Ask Peter: Crackling for vegetarians
I’ve been vegetarian for the last 3 years and enjoying it, but one texture I really miss is pork crackling — not the flavour but the crack as you eat it. I made a cheese pasta with pumpkin seeds on it; they had a nice flavour but were quite brittle. Are there any other options?
I have to say, the one thing most converted-vegetarians say they miss more than anything is bacon or crackling so it’s good to have a few ideas up your sleeve.
I remember many years ago we served a vegetarian risotto at the Notting Hill Sugar Club in London. One disgruntled customer sent it back claiming it contained bacon, but what it actually contained was the delicious Spanish pimenton or what most would know as “smoked paprika”. It has absolutely no taste of pork or bacon, but the smokiness is something that many will think of as bacon — rather than smoked fish or similar.
Once I understood that, it made it much simpler creating meals that would keep both omnivores and vegetarians happy. I began to use smoked paprika in sauces made from pureed tofu, roast garlic and almonds — which went really well spooned over grilled broccoli. I’d add it to roast potatoes and chickpeas — lovely hearty crunchy textures that would be all the nicer if almost drowned in olive oil, sort of an imitation duck-fat-roastie-lardon dish.
So, what I’d suggest here is something that combines smokiness with a crunchy texture, and that could be a pimenton peanut toffee brittle.
For this, you need to have some roasted, unsalted peanuts — nice and golden and crisp. Golden caster sugar (unrefined) works really well as it has a lovely toffee flavour.
Manuka smoked salt will add some of the smokiness, but smoked-paprika will be the hero ingredient. There are three types of pimenton, although you’ll generally just find two: picante (spicy) and dulce (sweet). The third is agrodolce (sweet and sour) and it sits, as expected between the two.
For the brittle, however, I find using the dulce works best as you can use more than the picante to increase the smokiness, without it becoming too fiery.
Pimenton peanut toffee brittle
Mix 100g crushed roasted, unsalted peanuts with 1 teaspoon smoked paprika and ½ teaspoon smoked salt.
If the salt is coarse, crush it using pestle and mortar — don’t make it too fine. Line an oven tray with baking parchment or a silicone baking mat. In a saucepan over medium heat, cook ¾ cup sugar over medium heat. Once the sugar has more than half-melted, avoid stirring it as you could cause it to crystallise. Instead, shake the pan to move the melted sugar around. It will slowly turn into a syrup and then slowly it will become golden — and if you’re not quick enough it will go dark, burn and taste bitter. So keep an eye on it.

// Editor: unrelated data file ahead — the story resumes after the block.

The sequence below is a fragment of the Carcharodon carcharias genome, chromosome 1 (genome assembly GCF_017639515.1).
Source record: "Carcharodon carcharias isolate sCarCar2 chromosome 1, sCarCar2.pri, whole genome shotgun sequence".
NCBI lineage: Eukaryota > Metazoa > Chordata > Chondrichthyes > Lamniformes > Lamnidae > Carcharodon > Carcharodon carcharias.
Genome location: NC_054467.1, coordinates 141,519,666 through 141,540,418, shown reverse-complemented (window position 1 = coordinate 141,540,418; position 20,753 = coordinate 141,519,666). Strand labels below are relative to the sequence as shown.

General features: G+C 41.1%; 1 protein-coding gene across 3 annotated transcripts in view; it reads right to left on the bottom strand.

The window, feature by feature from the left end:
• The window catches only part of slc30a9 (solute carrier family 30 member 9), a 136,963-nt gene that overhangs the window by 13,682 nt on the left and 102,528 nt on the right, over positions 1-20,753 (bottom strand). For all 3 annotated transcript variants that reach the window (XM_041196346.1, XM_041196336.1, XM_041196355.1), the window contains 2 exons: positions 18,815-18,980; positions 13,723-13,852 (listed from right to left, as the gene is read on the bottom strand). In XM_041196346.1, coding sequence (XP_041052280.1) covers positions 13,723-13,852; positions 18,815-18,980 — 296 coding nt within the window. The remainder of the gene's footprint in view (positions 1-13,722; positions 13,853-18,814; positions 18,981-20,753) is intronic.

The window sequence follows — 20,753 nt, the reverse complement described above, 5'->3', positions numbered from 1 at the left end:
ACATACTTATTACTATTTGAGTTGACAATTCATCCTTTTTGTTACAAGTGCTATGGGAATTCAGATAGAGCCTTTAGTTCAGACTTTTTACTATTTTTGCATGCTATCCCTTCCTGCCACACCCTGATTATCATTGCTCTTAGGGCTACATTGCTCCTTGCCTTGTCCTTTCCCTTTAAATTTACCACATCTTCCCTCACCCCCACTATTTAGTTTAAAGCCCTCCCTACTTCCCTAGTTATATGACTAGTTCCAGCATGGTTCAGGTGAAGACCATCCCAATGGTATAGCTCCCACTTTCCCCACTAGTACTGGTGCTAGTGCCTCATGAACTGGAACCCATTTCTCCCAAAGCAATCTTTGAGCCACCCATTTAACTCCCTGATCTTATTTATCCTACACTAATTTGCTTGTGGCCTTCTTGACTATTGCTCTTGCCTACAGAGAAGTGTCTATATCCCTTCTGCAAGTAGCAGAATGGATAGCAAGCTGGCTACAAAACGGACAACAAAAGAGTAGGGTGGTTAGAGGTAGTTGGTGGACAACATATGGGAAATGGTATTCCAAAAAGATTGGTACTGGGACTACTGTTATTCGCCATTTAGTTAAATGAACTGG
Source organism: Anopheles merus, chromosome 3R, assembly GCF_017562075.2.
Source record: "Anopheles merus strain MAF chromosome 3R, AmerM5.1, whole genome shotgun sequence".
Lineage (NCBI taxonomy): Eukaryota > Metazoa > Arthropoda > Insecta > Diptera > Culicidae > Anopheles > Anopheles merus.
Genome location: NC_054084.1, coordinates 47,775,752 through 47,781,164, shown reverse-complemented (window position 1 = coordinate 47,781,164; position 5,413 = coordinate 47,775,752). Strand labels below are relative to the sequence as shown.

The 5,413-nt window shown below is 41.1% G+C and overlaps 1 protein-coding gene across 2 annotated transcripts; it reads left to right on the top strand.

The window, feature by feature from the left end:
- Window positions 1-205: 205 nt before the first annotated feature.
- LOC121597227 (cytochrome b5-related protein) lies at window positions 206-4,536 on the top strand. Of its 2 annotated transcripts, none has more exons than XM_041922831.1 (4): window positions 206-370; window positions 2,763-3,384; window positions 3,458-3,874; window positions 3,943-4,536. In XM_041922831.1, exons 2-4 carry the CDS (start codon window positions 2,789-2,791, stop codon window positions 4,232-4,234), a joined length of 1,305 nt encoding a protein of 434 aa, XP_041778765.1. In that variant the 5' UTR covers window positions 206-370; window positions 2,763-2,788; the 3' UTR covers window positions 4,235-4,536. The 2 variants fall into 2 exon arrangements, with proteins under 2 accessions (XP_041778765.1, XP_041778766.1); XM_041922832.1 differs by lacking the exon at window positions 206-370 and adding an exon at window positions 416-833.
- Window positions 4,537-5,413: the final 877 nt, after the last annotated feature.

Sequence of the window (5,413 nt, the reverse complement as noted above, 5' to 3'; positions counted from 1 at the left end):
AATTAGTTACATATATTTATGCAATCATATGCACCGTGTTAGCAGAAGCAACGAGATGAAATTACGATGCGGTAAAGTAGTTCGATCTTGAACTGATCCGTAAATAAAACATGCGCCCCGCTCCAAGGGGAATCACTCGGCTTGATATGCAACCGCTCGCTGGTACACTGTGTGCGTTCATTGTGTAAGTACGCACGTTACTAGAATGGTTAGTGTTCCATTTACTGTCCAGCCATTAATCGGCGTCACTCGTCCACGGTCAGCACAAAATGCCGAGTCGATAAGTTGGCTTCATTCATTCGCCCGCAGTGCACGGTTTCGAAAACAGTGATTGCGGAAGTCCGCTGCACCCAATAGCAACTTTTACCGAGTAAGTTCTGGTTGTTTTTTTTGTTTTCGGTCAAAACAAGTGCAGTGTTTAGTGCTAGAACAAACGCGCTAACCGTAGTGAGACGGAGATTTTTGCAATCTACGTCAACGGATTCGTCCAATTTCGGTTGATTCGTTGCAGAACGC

Once the syrup is golden and beginning to smell like toffee, add the nut mixture and stir over low heat for 20 seconds to coat the nuts evenly. Tip the mixture on your tray, then lay another sheet of baking parchment on top, and roll it 3-4mm thick with a rolling pin. Leave it to cool completely, then peel the top parchment off and break into pieces.
Store in an airtight container and it’ll keep in a cool place (not the fridge — it’s too cold) for up to two weeks. If you’re unable to eat peanuts, then pumpkin seeds work well in place of them.
Try toasting a mixture of ½ cup pumpkin seeds, ½ teaspoon smoked paprika, 1 tablespoon olive oil and some smoked salt in an oven at 160C until golden. They won’t have the crunch of crackling, but they’ll be pretty bacon-y all the same.
In our Ask Peter series, executive chef Peter Gordon answers your curly culinary questions. If you're stumped over something food-related, send your question to firstname.lastname@example.org and keep checking in for answers. You can read more on Peter on his website, have a read of his Ask Peter articles or check out his recipes here.